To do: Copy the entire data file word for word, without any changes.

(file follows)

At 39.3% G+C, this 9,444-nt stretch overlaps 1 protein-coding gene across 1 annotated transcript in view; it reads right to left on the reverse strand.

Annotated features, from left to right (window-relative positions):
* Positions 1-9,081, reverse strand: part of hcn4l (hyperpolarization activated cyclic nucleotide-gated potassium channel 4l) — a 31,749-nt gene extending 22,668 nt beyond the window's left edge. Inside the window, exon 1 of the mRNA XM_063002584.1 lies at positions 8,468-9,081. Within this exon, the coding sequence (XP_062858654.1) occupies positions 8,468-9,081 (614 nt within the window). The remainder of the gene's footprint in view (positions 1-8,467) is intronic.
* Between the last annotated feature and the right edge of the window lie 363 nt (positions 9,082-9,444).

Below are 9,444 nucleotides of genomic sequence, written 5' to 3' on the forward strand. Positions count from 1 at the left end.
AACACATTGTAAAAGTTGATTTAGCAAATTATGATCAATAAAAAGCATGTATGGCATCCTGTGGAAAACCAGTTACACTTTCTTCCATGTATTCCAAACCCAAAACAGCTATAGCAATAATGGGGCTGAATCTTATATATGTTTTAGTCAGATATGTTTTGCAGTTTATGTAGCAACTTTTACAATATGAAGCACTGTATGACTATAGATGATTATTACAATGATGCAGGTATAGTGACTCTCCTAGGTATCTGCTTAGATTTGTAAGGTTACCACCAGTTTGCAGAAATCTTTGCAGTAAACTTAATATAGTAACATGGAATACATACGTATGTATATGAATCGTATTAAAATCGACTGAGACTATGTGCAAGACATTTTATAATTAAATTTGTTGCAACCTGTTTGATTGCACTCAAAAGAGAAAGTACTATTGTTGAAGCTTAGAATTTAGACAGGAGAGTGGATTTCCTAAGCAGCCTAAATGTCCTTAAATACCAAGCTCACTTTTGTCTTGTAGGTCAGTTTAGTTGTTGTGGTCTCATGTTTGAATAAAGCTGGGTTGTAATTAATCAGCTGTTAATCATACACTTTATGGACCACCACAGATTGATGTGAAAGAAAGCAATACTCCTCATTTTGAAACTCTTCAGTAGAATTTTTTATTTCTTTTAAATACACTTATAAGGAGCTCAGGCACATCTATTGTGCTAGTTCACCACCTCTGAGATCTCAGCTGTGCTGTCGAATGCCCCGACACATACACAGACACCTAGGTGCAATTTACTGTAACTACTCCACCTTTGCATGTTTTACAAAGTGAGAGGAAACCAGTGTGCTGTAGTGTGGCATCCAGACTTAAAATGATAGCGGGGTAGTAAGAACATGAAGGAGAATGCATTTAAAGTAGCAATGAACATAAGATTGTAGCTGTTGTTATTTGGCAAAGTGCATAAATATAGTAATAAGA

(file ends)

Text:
At 39.3% G+C, this 9,444-nt stretch overlaps 1 protein-coding gene across 1 annotated transcript in view; it reads right to left on the reverse strand.

Annotated features, from left to right (window-relative positions):
* Positions 1-9,081, reverse strand: part of hcn4l (hyperpolarization activated cyclic nucleotide-gated potassium channel 4l) — a 31,749-nt gene extending 22,668 nt beyond the window's left edge. Inside the window, exon 1 of the mRNA XM_063002584.1 lies at positions 8,468-9,081. Within this exon, the coding sequence (XP_062858654.1) occupies positions 8,468-9,081 (614 nt within the window). The remainder of the gene's footprint in view (positions 1-8,467) is intronic.
* Between the last annotated feature and the right edge of the window lie 363 nt (positions 9,082-9,444).

Below are 9,444 nucleotides of genomic sequence, written 5' to 3' on the forward strand. Positions count from 1 at the left end.
AACACATTGTAAAAGTTGATTTAGCAAATTATGATCAATAAAAAGCATGTATGGCATCCTGTGGAAAACCAGTTACACTTTCTTCCATGTATTCCAAACCCAAAACAGCTATAGCAATAATGGGGCTGAATCTTATATATGTTTTAGTCAGATATGTTTTGCAGTTTATGTAGCAACTTTTACAATATGAAGCACTGTATGACTATAGATGATTATTACAATGATGCAGGTATAGTGACTCTCCTAGGTATCTGCTTAGATTTGTAAGGTTACCACCAGTTTGCAGAAATCTTTGCAGTAAACTTAATATAGTAACATGGAATACATACGTATGTATATGAATCGTATTAAAATCGACTGAGACTATGTGCAAGACATTTTATAATTAAATTTGTTGCAACCTGTTTGATTGCACTCAAAAGAGAAAGTACTATTGTTGAAGCTTAGAATTTAGACAGGAGAGTGGATTTCCTAAGCAGCCTAAATGTCCTTAAATACCAAGCTCACTTTTGTCTTGTAGGTCAGTTTAGTTGTTGTGGTCTCATGTTTGAATAAAGCTGGGTTGTAATTAATCAGCTGTTAATCATACACTTTATGGACCACCACAGATTGATGTGAAAGAAAGCAATACTCCTCATTTTGAAACTCTTCAGTAGAATTTTTTATTTCTTTTAAATACACTTATAAGGAGCTCAGGCACATCTATTGTGCTAGTTCACCACCTCTGAGATCTCAGCTGTGCTGTCGAATGCCCCGACACATACACAGACACCTAGGTGCAATTTACTGTAACTACTCCACCTTTGCATGTTTTACAAAGTGAGAGGAAACCAGTGTGCTGTAGTGTGGCATCCAGACTTAAAATGATAGCGGGGTAGTAAGAACATGAAGGAGAATGCATTTAAAGTAGCAATGAACATAAGATTGTAGCTGTTGTTATTTGGCAAAGTGCATAAATATAGTAATAAGA